Eye drops / not product liability per se

NeuwirthLawMedical Malpractice, Product Liability

There is a current recall on eye drops and eye ointments manufactured by Global Pharma Healthcare Private Limited, which is an Indian manufacturing company. Their over the counter eye products were detected to have bacterial infection and were intended to be sterile. So, if you use these products, you may be directly dropping harmful bacteria into your eye. Bad, huh? This is evidence of a manufacturing problem. However, without the FDA’s involvement and a resulting voluntary recall, infection cases are very hard to prove either as medical malpractice or as product liability. There are several reasons for this. The claim here is that the manufacturer’s procedures to ensure sterility failed and bacteria entered the drops before they were sealed and shipped to the US.

Unlike cuts to the skin or inhaled bacterial infections, the eye is very sensitive to bacterial infections. What may initially look like pink eye or conjunctivitis can rapidly lead to degeneration of the retina or delicate structures in the eye. While doctors can infuse antibiotics directly into the eye, the structures of the eye can permanently degenerate because you have a lot of bacteria in a small, enclosed space with limited circulation. So, infusing bacteria into your eye is bad and can and has already led to reports of blindness.

In general, however, if you develop an infection following surgery, that is a known complication of surgery. If you are not diagnosed with an infection and it gets worse, it is always very difficult to determine who was at fault for the infection and any interaction with the general public makes proving a case impossible. In the nursing home context during covid, a number of families contacted me to evaluate the possibility of bring cases against nursing homes, but none of them had viable cases because covid was spreading so rapidly in an immune compromised population. It would never be clear to what extent the nursing home was to blame, if at all.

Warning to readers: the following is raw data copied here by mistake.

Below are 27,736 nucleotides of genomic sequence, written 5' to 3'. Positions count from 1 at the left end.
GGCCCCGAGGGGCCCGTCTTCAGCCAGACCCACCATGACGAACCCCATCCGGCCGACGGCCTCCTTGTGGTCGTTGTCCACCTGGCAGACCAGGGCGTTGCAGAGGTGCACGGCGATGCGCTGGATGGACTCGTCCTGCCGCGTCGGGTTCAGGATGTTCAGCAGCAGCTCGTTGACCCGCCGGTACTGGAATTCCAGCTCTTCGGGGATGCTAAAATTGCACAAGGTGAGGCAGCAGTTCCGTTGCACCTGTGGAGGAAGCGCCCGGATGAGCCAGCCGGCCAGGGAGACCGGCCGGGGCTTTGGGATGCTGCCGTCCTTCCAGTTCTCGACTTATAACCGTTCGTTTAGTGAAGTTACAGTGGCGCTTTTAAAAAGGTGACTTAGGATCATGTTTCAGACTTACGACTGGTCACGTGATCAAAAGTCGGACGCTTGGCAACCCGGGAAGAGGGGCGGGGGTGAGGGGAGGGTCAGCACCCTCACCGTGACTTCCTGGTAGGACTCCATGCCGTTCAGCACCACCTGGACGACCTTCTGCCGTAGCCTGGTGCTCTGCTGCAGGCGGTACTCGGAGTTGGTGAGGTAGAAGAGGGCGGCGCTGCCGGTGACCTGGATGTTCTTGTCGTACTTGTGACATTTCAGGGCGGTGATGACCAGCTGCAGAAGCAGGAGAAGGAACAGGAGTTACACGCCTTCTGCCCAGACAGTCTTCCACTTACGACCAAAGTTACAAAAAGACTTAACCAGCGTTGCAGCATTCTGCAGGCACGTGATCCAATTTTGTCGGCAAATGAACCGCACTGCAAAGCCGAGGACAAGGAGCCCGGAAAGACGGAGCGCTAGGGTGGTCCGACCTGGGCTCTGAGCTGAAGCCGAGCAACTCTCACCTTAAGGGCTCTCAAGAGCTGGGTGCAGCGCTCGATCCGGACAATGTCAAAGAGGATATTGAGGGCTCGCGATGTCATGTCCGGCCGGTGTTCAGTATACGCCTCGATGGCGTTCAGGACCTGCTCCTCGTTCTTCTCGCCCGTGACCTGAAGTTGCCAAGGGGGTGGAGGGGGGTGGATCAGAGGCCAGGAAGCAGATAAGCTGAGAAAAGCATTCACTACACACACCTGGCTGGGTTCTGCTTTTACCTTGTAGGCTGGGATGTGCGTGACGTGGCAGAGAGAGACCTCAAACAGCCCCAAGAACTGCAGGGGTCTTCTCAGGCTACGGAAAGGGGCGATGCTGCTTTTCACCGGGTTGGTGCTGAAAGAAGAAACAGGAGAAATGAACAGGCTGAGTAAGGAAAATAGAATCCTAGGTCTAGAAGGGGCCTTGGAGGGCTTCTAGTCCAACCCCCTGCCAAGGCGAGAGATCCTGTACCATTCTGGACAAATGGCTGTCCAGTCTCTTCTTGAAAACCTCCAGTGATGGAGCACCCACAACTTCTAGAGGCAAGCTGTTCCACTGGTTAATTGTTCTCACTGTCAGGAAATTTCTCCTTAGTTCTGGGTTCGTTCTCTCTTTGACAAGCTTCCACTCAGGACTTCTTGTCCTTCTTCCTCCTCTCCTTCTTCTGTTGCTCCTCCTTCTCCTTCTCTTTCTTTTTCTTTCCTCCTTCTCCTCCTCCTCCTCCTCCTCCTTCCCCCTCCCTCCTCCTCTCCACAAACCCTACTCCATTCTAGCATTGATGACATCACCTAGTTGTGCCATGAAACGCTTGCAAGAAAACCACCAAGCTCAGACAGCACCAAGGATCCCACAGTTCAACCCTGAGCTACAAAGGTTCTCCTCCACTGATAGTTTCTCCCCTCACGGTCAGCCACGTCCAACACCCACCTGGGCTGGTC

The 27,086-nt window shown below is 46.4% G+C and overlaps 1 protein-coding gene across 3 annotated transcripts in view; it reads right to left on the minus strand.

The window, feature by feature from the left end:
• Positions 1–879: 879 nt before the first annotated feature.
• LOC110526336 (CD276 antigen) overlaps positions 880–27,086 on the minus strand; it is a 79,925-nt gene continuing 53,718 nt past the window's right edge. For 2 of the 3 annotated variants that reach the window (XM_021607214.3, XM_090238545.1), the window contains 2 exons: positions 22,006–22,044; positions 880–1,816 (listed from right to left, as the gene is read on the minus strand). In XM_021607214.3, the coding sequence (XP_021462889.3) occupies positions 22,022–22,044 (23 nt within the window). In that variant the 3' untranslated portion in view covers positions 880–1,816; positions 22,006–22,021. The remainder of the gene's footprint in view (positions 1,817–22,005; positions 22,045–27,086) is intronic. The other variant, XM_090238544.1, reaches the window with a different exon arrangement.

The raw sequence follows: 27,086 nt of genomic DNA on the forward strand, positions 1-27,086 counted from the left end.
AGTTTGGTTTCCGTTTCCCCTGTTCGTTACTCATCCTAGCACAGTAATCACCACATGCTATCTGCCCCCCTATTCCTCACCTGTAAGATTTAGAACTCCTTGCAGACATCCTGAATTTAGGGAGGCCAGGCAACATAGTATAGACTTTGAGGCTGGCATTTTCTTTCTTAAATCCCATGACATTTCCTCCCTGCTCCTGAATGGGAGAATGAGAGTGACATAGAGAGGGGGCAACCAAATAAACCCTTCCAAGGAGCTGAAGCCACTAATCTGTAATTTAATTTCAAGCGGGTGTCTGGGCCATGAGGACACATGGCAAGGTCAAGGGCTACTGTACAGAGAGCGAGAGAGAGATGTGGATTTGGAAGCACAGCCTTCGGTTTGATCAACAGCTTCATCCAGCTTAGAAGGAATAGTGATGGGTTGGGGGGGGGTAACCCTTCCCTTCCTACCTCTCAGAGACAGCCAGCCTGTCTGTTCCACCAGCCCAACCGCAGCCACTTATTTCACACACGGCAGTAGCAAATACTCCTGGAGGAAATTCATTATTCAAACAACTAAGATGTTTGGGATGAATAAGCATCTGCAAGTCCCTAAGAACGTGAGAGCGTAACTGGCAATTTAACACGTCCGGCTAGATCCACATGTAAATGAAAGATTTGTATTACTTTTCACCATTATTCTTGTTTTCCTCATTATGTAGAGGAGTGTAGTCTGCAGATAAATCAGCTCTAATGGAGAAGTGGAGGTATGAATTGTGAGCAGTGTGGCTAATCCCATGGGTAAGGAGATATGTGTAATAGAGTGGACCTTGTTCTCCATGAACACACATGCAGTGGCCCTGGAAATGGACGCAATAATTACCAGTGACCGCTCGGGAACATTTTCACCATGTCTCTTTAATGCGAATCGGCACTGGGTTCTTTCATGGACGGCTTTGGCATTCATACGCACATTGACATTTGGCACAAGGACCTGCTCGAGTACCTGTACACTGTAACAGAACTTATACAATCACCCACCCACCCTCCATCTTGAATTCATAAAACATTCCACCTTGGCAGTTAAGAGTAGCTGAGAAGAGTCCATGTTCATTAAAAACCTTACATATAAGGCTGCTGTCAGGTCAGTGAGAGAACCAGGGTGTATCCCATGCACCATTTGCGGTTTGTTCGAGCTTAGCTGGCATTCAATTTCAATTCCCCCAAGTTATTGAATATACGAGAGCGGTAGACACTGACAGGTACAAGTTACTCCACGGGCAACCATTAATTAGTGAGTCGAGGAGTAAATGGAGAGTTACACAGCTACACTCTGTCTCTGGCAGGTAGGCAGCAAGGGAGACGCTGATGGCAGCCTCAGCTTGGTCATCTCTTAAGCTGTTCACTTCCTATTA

Every now and then, an infection case is viable, but only if the patient dies. So, for example, you go to an urgent care complaining of a cold and chest pain. You are told that it’s just a virus and you are sent home. Or, you are a college student with a head cold and you are sent home. If the patient, you, ends up dying of pneumonia or bacterial meningitis, then blood work would likely have found an elevated white count and the urgent care doctors should have notified you to either return or prescribed antibiotics asap.  Most likely antibiotics will fix bacterial infections. Most infections are viral and not bacterial. But, the failure to rule out or exclude the possibility of a bacterial infection is often evidence of malpractice.